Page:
Tuesday, February 18, 2020

No German foreign policy interest is more vital than fortifying a stable Europe

By Wolfgang Ischinger

When Germany’s President Joachim Gauck, Defense Minister Ursula von der Leyen and Foreign Minister Frank-Walter Steinmeier argued at the Munich Security Conference in early 2014 that Germany would need to assume greater responsibility in foreign and security policy, the world was still comparatively stable and European security relatively intact.

Since then, however, with the annexation of Crimea and the war in Ukraine, Europe’s security order has plummeted into a grave crisis. Moreover, Syria’s civil war has evolved into a regional conflagration that has also led to the greatest refugee catastrophe since the end of World War II. Terror attacks by the Islamic State have hit cities across Europe. The new US president openly questions American treaty obligations. And the list goes on. The arguments made by Gauck, von der Leyen, and Steinmeier are even more pertinent today.

EU foreign and security policy represents a particularly promising and important focus of German initiative. Over the past decades, Germany has benefitted from a peaceful Europe that is politically and economically integrated in the European Union and anchored in NATO.

If Berlin acted resolutely on promoting EU external action, Germany would be able to advance Europe’s global influence – and thereby its own – and could also find a way to avoid falling into the “hegemony trap” Berlin faced during the financial crisis and the Euro crisis. Germany could thus simultaneously further two key strategic objectives: a stronger, more capable EU, and a European Germany fully committed to collective European action.

After all, the central principle of German foreign policy applies today just as it has in past decades: without Europe, all is for nought. Responding to today’s uncertainties with a renewed focus on the nation state cannot forge a path to peace and prosperity. No German foreign policy interest is more important than the creation and preservation of a stable European environment.

In the aftermath of the financial crisis, the Euro crisis, Brexit and the rise of right-wing populism, one thing seems obvious to many: a majority of Europe’s citizens wants less Europe rather than more Europe, and more self-determination and control at the level of the individual state. While this may be true for some policy areas, it does not, in fact, apply to foreign and security policy. According to a Pew Research Center survey from the spring of 2016, 74 percent of respondents across ten EU member states favor a more active role for the EU in world affairs. In Germany, too, 74 percent endorsed this idea, while only 18 percent would prefer to see the EU assume a less active role.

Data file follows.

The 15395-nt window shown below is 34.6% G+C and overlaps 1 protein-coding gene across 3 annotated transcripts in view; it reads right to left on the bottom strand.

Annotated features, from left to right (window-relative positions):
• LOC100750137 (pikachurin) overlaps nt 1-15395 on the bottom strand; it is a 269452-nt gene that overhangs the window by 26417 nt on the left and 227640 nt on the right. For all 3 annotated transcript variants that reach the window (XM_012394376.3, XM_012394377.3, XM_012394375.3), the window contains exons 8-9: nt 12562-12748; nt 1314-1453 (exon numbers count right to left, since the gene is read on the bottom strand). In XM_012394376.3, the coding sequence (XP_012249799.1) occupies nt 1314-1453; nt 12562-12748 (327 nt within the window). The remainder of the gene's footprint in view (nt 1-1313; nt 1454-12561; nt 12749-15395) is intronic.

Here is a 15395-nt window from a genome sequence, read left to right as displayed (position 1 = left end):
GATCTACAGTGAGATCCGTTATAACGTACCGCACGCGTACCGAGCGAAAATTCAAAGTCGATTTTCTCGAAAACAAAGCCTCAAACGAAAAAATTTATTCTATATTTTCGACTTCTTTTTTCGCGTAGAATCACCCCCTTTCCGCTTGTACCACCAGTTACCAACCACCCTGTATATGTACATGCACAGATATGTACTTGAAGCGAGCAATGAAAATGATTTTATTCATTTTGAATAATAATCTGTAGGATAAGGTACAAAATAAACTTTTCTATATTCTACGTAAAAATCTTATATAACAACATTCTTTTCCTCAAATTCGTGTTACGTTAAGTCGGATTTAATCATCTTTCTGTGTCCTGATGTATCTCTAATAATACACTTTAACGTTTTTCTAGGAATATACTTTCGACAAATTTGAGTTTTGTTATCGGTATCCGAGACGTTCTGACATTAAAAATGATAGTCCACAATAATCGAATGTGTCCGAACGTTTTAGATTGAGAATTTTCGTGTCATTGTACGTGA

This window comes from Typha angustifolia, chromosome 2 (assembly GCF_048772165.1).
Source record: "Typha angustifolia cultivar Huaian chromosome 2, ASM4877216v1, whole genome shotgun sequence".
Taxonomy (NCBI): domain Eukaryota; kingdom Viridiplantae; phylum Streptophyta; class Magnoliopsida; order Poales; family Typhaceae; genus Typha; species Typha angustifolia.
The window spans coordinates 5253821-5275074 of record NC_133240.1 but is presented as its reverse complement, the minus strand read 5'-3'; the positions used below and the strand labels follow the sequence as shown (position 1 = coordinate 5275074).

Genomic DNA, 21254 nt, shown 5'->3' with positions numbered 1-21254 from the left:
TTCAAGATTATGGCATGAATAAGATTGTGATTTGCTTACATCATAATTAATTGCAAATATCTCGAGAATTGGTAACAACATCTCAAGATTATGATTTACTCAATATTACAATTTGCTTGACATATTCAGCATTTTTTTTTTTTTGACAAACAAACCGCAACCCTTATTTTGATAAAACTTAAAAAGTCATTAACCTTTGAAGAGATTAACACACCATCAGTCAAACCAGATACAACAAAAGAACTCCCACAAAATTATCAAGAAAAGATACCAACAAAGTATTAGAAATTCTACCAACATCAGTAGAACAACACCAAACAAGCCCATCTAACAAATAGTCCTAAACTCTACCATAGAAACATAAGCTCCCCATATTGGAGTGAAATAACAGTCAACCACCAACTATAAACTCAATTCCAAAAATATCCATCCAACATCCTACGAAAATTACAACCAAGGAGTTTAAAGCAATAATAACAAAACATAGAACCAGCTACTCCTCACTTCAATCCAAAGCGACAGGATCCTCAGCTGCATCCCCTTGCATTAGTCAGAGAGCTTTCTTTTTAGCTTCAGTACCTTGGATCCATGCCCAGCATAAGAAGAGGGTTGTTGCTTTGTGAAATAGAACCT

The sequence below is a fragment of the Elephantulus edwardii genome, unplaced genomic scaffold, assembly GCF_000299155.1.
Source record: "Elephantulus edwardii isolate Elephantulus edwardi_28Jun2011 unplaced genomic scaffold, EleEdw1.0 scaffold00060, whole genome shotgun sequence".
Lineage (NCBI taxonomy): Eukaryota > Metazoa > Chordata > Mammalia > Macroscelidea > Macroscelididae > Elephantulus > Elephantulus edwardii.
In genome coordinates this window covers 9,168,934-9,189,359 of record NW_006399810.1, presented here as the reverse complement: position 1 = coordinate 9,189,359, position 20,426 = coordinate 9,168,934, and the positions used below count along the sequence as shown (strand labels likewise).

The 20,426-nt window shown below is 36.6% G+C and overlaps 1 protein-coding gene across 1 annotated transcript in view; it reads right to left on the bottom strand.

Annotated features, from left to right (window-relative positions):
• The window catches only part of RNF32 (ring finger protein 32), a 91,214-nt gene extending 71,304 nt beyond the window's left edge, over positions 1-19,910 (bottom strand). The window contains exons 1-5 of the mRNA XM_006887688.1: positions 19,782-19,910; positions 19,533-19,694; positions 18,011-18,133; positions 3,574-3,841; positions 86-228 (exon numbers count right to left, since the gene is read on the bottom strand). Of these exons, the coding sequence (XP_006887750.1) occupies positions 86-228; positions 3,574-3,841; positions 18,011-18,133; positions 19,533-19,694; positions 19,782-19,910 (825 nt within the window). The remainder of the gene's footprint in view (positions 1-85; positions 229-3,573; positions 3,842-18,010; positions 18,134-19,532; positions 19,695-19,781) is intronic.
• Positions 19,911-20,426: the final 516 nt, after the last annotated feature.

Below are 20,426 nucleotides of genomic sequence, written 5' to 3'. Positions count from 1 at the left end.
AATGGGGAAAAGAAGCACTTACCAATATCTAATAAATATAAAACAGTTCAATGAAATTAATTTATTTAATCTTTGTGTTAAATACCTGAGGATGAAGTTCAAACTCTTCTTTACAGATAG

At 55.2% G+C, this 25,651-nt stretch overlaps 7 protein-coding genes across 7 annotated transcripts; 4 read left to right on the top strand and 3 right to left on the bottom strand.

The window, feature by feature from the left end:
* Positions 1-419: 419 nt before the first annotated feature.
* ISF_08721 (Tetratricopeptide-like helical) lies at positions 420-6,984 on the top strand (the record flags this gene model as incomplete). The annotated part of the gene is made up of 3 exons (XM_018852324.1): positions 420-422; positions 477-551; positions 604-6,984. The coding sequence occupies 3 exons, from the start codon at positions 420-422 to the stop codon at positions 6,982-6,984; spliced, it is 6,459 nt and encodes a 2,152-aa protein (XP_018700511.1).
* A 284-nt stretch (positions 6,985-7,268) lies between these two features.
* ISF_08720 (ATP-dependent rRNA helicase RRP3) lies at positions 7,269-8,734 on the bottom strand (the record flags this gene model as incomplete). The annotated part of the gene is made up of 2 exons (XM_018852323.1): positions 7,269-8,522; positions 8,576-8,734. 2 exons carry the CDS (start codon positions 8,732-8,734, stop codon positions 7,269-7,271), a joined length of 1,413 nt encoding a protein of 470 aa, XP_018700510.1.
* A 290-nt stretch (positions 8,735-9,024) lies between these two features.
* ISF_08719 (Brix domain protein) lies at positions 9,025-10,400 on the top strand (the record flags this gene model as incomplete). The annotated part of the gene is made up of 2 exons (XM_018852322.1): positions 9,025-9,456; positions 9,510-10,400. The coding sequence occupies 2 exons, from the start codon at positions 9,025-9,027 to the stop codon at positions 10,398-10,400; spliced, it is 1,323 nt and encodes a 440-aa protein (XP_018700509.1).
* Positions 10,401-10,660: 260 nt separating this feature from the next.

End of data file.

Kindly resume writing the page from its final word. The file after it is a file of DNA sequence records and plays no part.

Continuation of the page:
Thus, even as Europeans have generally grown more skeptical of the EU, they sense very clearly that nation states are too small, too insignificant and too weak to address immense foreign and security challenges on their own. Citizens are well aware that Europe can only defend its interests across the globe if it does so collectively through effective EU foreign and security policy.

Currently, however, there is hardly any policy area where the gap between ambition and reality is wider than in the field of European foreign and security policy – not only in Germany, but all across Europe. Indeed, foreign and security policy has often been an area of particular discord between member states. But more courageous European decisions are now beginning to emerge, and there is a growing understanding that a common EU foreign and security policy is indispensable – even more so since Donald Trump’s election in the US.

While these developments are important, they represent little more than a first step in the right direction. What are the next steps for the EU? And how can German policy sustain and promote this process?